should not forbid us to challenge what seems to be well established (see
jfc's email for that). Indeed there are many ways to flow freely between
any pair of locations" wIth or without the current DNS, or within the
current DNS. Here again a lot of assumptions.
> - By then Nick argued that they were other profound issues
'threatening the network', and therefore, we should all stop discussing
Willy's question and views. Obviously Nick's comment does not exactly
bring substance to the thread. On a personal note, I am sure everyone
on these lists is quite able to decide whether or not to enter any
debate, to their best judgement. Calling for an end to a debate (which
is having a few guns exchanging shots) is relatively surprising for
someone from the business industry so prompt to call for protection of
freedom of expression, human rights, and who has seen himself as the
next ICANN's CEO with some self confidence. (I know this a bad habit
among self-(s)elected folks). By the way, how would you label folks
calling for stopping debating? Democrats, yes that must the right word.
> - 'srs' came in with an interesting IP technologist's quote: 'IP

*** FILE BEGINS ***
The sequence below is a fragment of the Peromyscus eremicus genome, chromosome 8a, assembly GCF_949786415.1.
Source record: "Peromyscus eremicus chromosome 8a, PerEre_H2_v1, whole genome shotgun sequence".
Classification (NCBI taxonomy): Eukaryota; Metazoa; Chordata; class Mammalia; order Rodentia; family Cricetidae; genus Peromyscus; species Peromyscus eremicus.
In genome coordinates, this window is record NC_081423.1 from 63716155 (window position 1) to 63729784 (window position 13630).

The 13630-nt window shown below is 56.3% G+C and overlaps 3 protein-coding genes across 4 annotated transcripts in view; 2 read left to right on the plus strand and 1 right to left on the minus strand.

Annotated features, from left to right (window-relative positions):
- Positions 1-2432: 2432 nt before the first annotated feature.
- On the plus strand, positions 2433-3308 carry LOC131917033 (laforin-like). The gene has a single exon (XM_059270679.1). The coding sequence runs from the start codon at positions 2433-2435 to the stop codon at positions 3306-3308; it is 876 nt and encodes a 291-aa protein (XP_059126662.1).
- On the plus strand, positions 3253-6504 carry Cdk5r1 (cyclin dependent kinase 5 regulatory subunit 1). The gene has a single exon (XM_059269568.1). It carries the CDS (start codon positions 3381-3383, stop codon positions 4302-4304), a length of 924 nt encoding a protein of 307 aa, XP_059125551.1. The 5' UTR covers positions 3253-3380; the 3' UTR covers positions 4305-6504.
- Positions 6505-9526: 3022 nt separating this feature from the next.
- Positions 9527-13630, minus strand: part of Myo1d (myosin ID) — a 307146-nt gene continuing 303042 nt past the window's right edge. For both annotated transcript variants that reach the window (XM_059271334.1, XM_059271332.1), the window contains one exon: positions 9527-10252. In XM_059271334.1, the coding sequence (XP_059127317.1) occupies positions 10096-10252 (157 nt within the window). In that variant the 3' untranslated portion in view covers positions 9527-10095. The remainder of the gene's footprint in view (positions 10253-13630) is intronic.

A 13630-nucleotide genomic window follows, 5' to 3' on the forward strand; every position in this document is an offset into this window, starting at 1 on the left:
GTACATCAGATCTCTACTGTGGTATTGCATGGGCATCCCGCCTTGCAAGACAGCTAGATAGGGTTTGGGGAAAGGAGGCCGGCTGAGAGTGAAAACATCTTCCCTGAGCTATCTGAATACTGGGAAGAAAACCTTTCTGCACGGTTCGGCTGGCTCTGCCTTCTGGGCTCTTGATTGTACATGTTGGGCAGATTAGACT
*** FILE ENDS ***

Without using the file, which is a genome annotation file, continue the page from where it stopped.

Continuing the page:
addresses, though randomly allocated, could easily be listed on a per
country basis by the Agencies. Existing filtering system does this with
zero need to reallocate anything...'
> - Stéphane who's used to demonstrate his googling of RFCs had this to
ask to the lists: "When are we too polite?" His answer was compelling:
his message was saying something like be gross and mean. Stéphane didn't
give any RFC number to support his contra 'too polite' stance.
> - Barry would call his great sense of humor to keep the debate open,
ironically calling for a multistakeholder bottom-up trick to solve the
issue. Just need to read Barry once to make sure you have respect for
> - Lee was happy with Stéphane's contra 'too polite' stance and used a
'+1'. Both must be very upset with the question.
> - Lately, 'jfc' would somehow support Stéphane's critic of Willy's
clarity, but would be kind enough to clearly support what he sees as a
decent ITU investigation. 'jfc' provided two excellent RFC references to
support his support.
> I see a couple of interesting points being made here.
> First, could people provide a link to ITU investigation, and a link
to a source describing the current governance for IPs. At least for
those who are not so acquainted.
> Second, I wonder why Willy and his question create such a fuss. Many
hypothesis. One seems to be the role of the 'decentralizing' idea in the
questioning. In fact, most pro status quo folks (aligned with